Water damage will not only affect your possessions, it can have dire consequences for your hardwood flooring as well.  If you’ve suffered a flood or a heavy flow of water you will have to find out whether your hardwood flooring can be salvaged or if it needs to be ripped out and replaced completely.  In this article, we’ll go over some of the factors that will determine if your hardwood flooring is able to survive water damage.


The longer the response time between the occurrence of the water damage and the implementation of restorative action plays a significant role in whether you’ll be able to salvage your hardwood floors.  Black mold can grow on water soaked hardwood floors within 48 hours of a flood or significant water damage. Depending on the extent of the moisture levels, the ambient temperature and the layers underneath a hardwood floor, harmful molds can present themselves quite quickly.  Implementing drying techniques within 24 hours of a flood will increase your chances of saving your floor from severe damage. The faster you can act, the better your chances of saving the floor will be.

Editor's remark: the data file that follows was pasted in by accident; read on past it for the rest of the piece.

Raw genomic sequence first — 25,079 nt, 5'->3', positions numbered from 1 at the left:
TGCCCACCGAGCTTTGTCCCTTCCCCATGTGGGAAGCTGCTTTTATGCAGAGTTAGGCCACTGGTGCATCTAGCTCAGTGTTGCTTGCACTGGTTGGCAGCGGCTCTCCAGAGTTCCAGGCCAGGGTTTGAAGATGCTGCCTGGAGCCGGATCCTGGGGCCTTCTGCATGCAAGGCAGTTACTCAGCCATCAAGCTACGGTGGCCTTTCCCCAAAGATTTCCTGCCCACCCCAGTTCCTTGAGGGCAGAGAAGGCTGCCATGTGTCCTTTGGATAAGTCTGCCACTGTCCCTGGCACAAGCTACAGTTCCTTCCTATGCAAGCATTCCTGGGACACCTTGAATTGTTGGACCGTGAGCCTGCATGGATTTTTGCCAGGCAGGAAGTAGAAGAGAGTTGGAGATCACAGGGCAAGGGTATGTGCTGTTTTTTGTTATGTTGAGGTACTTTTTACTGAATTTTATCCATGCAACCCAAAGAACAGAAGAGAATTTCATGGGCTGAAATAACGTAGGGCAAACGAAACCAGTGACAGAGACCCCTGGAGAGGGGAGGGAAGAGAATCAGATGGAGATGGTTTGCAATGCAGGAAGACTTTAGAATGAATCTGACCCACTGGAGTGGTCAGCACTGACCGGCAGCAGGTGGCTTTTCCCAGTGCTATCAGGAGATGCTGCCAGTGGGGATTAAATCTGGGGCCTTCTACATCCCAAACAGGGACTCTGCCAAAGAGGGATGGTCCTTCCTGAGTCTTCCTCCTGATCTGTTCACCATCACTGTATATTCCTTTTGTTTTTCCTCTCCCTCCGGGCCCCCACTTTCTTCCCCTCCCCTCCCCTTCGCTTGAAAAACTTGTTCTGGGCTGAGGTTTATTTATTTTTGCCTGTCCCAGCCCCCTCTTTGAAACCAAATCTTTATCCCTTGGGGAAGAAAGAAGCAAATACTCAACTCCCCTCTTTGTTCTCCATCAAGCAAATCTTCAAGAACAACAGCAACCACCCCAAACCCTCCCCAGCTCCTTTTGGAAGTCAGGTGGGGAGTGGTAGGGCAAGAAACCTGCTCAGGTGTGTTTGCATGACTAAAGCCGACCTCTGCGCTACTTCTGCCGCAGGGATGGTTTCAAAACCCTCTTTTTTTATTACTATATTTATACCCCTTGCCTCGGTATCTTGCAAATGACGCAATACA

Wood Type

The type of wood your floor is composed of will make a difference as to whether it’s salvageable in the event of a flood or other serious water damage.  Although wood flooring isn’t ideal in humid or wet conditions, engineered wood typically has a better chance of surviving water damage than solid hardwood planks.  This is due to engineered wood floors having a base composed of compressed plywood which are more resistant to short exposures to dampness and humidity. Solid hardwoods have a tendency to absorb water more quickly which increases the chances of warping or cupping.  Solid hardwood floors that are finished on site may have an advantage when it comes to wet conditions due to the sealant which may prevent water from getting into the seams. Solid hardwood floors that are finished in the factory typically lack the overall protective seal found in on site finished floors and therefore tend to allow water to seep into the seams causing greater damage.